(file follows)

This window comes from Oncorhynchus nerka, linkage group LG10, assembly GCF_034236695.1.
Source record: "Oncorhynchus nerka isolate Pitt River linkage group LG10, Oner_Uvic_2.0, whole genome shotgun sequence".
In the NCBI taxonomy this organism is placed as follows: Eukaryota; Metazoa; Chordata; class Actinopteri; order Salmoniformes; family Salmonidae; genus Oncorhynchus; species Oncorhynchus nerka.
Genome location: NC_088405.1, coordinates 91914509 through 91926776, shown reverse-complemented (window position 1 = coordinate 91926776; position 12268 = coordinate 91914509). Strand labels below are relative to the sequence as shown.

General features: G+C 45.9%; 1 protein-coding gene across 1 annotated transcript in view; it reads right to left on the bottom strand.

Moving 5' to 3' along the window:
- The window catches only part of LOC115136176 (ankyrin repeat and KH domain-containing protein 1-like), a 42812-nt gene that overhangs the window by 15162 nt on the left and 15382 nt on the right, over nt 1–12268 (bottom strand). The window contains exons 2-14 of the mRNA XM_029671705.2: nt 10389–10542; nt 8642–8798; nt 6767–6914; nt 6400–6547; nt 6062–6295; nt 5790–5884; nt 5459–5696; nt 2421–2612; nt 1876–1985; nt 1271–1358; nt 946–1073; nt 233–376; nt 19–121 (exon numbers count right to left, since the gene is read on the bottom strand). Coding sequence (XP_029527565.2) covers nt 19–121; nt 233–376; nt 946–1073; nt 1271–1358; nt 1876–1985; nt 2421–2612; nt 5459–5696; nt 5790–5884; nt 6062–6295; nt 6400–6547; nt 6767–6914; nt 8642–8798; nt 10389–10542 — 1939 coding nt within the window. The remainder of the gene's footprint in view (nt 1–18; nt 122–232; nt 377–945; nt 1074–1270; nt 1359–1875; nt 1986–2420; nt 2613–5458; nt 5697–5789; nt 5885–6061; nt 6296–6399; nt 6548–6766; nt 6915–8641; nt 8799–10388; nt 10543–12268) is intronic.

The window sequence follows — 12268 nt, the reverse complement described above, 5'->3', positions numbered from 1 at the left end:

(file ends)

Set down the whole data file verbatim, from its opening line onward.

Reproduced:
This window comes from Oncorhynchus nerka, linkage group LG10, assembly GCF_034236695.1.
Source record: "Oncorhynchus nerka isolate Pitt River linkage group LG10, Oner_Uvic_2.0, whole genome shotgun sequence".
In the NCBI taxonomy this organism is placed as follows: Eukaryota; Metazoa; Chordata; class Actinopteri; order Salmoniformes; family Salmonidae; genus Oncorhynchus; species Oncorhynchus nerka.
Genome location: NC_088405.1, coordinates 91914509 through 91926776, shown reverse-complemented (window position 1 = coordinate 91926776; position 12268 = coordinate 91914509). Strand labels below are relative to the sequence as shown.

General features: G+C 45.9%; 1 protein-coding gene across 1 annotated transcript in view; it reads right to left on the bottom strand.

Moving 5' to 3' along the window:
- The window catches only part of LOC115136176 (ankyrin repeat and KH domain-containing protein 1-like), a 42812-nt gene that overhangs the window by 15162 nt on the left and 15382 nt on the right, over nt 1–12268 (bottom strand). The window contains exons 2-14 of the mRNA XM_029671705.2: nt 10389–10542; nt 8642–8798; nt 6767–6914; nt 6400–6547; nt 6062–6295; nt 5790–5884; nt 5459–5696; nt 2421–2612; nt 1876–1985; nt 1271–1358; nt 946–1073; nt 233–376; nt 19–121 (exon numbers count right to left, since the gene is read on the bottom strand). Coding sequence (XP_029527565.2) covers nt 19–121; nt 233–376; nt 946–1073; nt 1271–1358; nt 1876–1985; nt 2421–2612; nt 5459–5696; nt 5790–5884; nt 6062–6295; nt 6400–6547; nt 6767–6914; nt 8642–8798; nt 10389–10542 — 1939 coding nt within the window. The remainder of the gene's footprint in view (nt 1–18; nt 122–232; nt 377–945; nt 1074–1270; nt 1359–1875; nt 1986–2420; nt 2613–5458; nt 5697–5789; nt 5885–6061; nt 6296–6399; nt 6548–6766; nt 6915–8641; nt 8799–10388; nt 10543–12268) is intronic.

The window sequence follows — 12268 nt, the reverse complement described above, 5'->3', positions numbered from 1 at the left end: